Doug Criscitello, Executive Director of MIT’s Center for Finance and Policy
From The Hill
With taxpayers at risk for $20 trillion in loans and insured obligations, worth more than the five largest American bank companies combined, the United States government is essentially the largest financial institution in the world. Lending is a risky business as we learned during the last financial crisis. Government activities in this regard are no less dangerous, and perhaps more so, given public policy complexities that extend well beyond profit. Given a bleak fiscal outlook, policymakers may want to consider ways to reduce taxpayer exposure by fortifying financial institutions and financial technology companies with an enormous infusion of loan performance data that only it can provide.
Through a set of more than 100 programs largely initiated or expanded in response to the Great Depression, the Great Society programs of the 1960s, and the 2008 financial crisis, the government has provided over 100 million direct loans and guarantees for home ownership, higher education, business assistance, and a variety of other purposes. As the government has increasingly turned to credit programs to accomplish a diverse set of objectives, with its loan portfolio more than doubling since 2008, it is challenged to keep pace with an increasingly sophisticated financial marketplace, which could actually help reduce the federal lending role.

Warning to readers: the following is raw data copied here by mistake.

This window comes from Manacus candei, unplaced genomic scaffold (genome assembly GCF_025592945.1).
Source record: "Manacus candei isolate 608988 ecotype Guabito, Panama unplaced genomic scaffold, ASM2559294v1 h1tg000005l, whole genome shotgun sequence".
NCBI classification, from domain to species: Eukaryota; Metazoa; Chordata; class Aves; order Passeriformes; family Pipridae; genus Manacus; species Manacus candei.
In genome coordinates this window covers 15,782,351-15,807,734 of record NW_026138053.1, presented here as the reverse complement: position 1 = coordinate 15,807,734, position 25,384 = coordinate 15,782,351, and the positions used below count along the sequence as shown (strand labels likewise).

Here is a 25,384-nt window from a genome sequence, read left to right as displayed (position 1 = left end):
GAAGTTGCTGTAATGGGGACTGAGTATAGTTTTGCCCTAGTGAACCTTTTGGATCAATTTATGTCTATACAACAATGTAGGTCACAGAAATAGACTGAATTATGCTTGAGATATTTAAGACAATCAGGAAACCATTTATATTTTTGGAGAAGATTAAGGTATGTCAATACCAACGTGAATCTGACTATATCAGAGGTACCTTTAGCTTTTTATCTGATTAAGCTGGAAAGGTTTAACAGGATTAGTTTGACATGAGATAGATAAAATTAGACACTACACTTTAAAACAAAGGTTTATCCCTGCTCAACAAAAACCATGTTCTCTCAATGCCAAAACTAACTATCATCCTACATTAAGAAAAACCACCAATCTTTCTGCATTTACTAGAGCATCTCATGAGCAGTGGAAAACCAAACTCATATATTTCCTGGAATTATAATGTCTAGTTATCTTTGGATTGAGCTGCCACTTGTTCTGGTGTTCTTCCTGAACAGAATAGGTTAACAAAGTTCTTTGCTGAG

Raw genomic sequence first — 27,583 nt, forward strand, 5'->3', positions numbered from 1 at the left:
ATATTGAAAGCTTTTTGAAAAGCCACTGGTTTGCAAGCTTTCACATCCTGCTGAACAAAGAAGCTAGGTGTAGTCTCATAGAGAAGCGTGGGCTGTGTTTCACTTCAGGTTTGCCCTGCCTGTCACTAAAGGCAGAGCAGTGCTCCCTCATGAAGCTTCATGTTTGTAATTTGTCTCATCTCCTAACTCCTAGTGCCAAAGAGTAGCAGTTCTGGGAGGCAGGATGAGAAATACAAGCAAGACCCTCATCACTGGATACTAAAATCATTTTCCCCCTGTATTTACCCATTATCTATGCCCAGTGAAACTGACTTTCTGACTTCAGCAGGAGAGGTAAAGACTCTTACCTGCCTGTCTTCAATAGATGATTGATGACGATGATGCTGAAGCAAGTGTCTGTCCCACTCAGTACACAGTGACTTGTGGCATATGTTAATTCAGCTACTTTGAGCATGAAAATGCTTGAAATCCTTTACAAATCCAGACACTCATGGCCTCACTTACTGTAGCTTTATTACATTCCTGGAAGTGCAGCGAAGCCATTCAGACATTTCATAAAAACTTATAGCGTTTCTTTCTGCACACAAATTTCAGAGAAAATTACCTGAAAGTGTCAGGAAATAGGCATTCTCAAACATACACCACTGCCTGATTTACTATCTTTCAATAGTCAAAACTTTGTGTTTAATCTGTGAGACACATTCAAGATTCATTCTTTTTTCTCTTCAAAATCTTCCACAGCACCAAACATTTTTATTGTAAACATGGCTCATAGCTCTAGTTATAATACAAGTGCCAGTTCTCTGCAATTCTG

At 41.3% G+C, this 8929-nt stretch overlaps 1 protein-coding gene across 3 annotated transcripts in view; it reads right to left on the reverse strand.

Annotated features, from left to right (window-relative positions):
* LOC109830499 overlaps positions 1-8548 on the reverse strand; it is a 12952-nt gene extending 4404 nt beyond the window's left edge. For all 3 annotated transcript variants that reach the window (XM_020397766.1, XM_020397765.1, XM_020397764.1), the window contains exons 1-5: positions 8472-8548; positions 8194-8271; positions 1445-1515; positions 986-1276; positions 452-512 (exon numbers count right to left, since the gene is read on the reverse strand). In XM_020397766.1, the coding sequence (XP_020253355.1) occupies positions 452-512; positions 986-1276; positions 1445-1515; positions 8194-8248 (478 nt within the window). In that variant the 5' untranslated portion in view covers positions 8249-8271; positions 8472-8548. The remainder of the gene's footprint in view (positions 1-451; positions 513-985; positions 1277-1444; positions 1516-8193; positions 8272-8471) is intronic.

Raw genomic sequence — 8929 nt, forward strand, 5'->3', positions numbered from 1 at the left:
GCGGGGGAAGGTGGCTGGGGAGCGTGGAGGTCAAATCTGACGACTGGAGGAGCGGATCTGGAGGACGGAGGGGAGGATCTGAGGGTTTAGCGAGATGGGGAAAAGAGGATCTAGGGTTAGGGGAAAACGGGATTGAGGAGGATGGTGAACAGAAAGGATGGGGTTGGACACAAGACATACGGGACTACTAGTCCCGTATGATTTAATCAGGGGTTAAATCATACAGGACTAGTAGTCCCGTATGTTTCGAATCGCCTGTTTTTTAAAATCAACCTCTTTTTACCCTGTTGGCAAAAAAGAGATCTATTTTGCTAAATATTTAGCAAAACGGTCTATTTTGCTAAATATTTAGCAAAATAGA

Government forays into this realm are typically driven by a desire to extend the lending frontier, thereby achieving societal gains, by either closing information gap about borrower creditworthiness or by providing an explicit subsidy to borrowers who likely would not be granted a loan even if a private lender had full information. The government can increase credit availability under either of those conditions because, unlike private lenders, it is able to offer loans without regard for profit. Read More »
U.S. companies will soon experience a tsunami of free cash flow. Because of the new Trump-GOP tax plan—the Tax Cuts and Jobs Act—we estimate American companies will have over $2.6 trillion of additional cash over the next five years. This will come from three sources: repatriated overseas cash, future foreign earnings, and lower corporate taxes on domestic profits. The critical question is: What will companies do with this inpouring of cash?
For years, many CEOs of public companies have complained of pressure by analysts and activists to focus on short-term profits rather than long-term growth. Now each CEO has a great chance to put their money where their mouth is.
CEOs have two main alternatives for this incremental cash flow; they can boost short-term returns to shareholders through higher dividends and share repurchases, or they can augment long-term growth by investing in plants, people, research, and technology acquisitions.
For the sake of their credibility and the American economy, we urge CEOs to invest in long-term growth, and not in share buybacks as they did in 2004.